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Trump Goes on Fox and Shows His Weakness

June 22, 2023
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What Donald Trump said this week could come to haunt him.

He got into trouble during an interview with the well-prepared, fair and focused Fox News anchor Bret Baier. Mr. Baier asked Mr. Trump why after leaving office he’d kept “very sensitive national security defense documents like the war plans for a strike on Iran.”

Rather than say the obvious, wise thing—he shouldn’t speak about an ongoing legal case in which he’s involved—Mr. Trump talked freely and in ways sure to create additional political difficulties for him.

Mr. Trump said he had “every right” to take classified documents. He didn’t. He said “everything was declassified.” His lawyers haven’t made that claim. He insisted he acted “like every other president” in leaving office with boxes upon boxes of papers. No other president did what he did.

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In the tall tale spun by Mr. Trump, this was all an innocent accident on his part. The papers he took were “interspersed with all sorts of things—golf shirts, clothing, pants, shoes.” Digging through all that would have taken a lot of time, so he grabbed everything as he exited. He didn’t return what the indictment alleges were highly sensitive documents—including ones dealing with war plans—because he’d been “very busy” and didn’t have time to “go through the boxes and get all my personal things.” As if a heavily scheduled retirement is a legitimate reason to ignore months of requests from the National Archives, a subpoena, a visit from the director of the Federal Bureau of Investigation’s counterterrorism unit and a grand-jury indictment. 

It got weirder. There were no classified documents, he claimed, only “newspaper articles . . . copies of articles and magazines.” He held this line even when Mr. Baier pointed out that prosecutors say they have recordings of Mr. Trump at his Bedminster golf club saying the opposite. Mr. Trump also strongly suggested—with no evidence—that the FBI planted classified materials during their Mar-a-Lago search. “They could be stuffing it,” he said. “I don’t know what they put in there.”

Mr. Trump ranged from unpersuasive to incoherent. His comments certainly didn’t help him with the independent voters who’ll decide the 2024 contest. Already, a June 17 CNN/SSRS poll found that by 67% to 33%, independents support indicting Mr. Trump on his handling of the documents. By the same margin, independents said he “put national security at risk” by taking the papers.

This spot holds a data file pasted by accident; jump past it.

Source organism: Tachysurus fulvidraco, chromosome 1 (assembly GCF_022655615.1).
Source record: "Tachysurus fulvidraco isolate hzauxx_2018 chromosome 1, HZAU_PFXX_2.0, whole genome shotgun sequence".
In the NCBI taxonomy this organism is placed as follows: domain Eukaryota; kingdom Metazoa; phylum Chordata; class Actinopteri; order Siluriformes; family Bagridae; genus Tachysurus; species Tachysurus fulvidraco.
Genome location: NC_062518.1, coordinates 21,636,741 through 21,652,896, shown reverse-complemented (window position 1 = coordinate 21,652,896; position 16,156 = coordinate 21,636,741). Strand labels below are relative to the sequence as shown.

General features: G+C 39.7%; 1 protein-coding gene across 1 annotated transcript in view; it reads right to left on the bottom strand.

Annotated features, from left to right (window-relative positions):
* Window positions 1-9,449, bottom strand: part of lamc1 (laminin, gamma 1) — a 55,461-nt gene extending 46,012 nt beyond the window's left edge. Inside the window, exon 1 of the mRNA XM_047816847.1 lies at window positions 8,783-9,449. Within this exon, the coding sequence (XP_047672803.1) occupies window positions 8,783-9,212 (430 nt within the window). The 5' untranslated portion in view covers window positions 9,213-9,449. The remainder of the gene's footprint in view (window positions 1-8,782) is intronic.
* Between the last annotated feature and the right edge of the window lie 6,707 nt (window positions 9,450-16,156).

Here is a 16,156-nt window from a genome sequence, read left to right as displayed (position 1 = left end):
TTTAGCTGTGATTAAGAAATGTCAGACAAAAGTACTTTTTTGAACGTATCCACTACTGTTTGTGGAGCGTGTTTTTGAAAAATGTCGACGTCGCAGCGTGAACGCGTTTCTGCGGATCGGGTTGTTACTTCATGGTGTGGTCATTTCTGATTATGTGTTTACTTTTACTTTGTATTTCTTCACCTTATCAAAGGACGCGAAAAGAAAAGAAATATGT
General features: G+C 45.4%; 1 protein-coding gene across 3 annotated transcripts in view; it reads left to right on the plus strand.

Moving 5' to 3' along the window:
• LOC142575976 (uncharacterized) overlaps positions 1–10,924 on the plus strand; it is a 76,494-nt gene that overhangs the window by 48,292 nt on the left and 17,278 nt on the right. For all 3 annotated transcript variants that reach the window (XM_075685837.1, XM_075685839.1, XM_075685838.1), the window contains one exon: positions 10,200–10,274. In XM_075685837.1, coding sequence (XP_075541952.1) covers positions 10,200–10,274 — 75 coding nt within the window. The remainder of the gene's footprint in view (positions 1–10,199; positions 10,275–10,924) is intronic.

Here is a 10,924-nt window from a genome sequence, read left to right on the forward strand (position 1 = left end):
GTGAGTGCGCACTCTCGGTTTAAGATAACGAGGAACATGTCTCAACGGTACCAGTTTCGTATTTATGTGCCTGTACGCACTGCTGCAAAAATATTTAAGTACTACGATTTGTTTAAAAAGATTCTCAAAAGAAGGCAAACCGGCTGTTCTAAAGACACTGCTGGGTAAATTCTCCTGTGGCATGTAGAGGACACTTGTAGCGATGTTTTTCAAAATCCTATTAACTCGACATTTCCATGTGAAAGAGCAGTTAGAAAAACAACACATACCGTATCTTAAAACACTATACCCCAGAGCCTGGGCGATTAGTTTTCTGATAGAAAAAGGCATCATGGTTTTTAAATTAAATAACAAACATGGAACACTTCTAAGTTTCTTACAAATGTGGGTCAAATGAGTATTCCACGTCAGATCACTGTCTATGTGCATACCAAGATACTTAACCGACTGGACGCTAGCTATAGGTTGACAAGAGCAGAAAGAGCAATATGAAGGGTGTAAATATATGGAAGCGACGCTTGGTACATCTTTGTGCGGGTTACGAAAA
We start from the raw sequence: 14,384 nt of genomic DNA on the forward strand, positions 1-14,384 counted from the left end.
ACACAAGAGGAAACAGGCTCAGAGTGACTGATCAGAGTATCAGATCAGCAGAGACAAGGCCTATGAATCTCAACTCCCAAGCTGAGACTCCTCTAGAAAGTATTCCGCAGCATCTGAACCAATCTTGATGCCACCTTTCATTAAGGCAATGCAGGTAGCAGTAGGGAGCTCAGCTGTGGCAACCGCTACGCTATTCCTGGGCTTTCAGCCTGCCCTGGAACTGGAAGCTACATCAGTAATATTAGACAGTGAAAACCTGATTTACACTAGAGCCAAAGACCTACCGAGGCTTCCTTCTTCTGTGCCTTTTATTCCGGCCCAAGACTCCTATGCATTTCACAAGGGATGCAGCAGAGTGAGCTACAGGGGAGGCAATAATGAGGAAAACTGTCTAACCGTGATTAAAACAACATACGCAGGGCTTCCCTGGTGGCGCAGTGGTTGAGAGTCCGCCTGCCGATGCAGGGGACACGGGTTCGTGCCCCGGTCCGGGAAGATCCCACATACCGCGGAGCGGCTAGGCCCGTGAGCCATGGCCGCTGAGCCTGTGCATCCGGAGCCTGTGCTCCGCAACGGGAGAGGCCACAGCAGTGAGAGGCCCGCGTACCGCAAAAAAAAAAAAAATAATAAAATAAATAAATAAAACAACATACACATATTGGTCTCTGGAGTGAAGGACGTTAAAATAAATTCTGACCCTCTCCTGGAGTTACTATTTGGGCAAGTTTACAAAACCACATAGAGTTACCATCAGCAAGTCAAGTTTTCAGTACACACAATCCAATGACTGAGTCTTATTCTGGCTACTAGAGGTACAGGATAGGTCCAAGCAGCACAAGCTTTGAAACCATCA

Mr. Trump doesn’t seem to have a plan to attract these or other key voters. Mr. Baier asked Mr. Trump how he’d win back suburban women whose defection contributed to the GOP’s loss in 2020. Mr. Trump denied the premise: “I won in 2020 by a lot. OK? Let’s get that straight.”

There were “all of the stuffed ballots,” he told Mr. Baier, and “fake ballots.” When the Fox anchor countered that in more than 50 lawsuits Team Trump didn’t prove any widespread fraud, the former president said he was “trying to get recounts, real recounts”—as if the recounts and audits in Georgia, Arizona, Michigan and Wisconsin didn’t happen. Wisconsin has “practically admitted it was rigged,” Mr. Trump declared, though that’s not true, either. The former president wasn’t deterred even when Mr. Baier bluntly told him, “You lost the 2020 election.”

Wild 2020 claims didn’t do his acolytes any good in last year’s midterms. Candidates who stressed them lost badly and Mr. Trump’s obsessing about them is bound to drive more voters away—even some who are now generally inclined to vote for him.

What Donald Trump said this week could come to haunt him.

He got into trouble during an interview with the well-prepared, fair and focused Fox News anchor Bret Baier. Mr. Baier asked Mr. Trump why after leaving office he’d kept “very sensitive national security defense documents like the war plans for a strike on Iran.”

Rather than say the obvious, wise thing—he shouldn’t speak about an ongoing legal case in which he’s involved—Mr. Trump talked freely and in ways sure to create additional political difficulties for him.

Read More at the WSJ

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